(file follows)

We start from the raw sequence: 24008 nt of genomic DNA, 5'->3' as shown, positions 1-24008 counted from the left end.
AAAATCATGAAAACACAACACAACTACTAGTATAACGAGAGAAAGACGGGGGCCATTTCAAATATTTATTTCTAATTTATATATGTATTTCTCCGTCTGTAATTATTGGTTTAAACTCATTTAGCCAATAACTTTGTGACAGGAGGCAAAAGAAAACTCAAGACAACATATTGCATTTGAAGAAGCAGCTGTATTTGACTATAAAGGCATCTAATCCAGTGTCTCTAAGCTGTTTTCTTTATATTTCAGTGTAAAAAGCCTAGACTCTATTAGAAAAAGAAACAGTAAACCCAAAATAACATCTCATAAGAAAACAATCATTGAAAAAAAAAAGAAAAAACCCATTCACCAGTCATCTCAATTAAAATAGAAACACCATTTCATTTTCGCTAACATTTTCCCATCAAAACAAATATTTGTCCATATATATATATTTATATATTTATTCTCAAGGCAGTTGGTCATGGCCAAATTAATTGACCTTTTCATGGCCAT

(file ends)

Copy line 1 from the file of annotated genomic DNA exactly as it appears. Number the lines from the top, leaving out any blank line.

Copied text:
We start from the raw sequence: 24008 nt of genomic DNA, 5'->3' as shown, positions 1-24008 counted from the left end.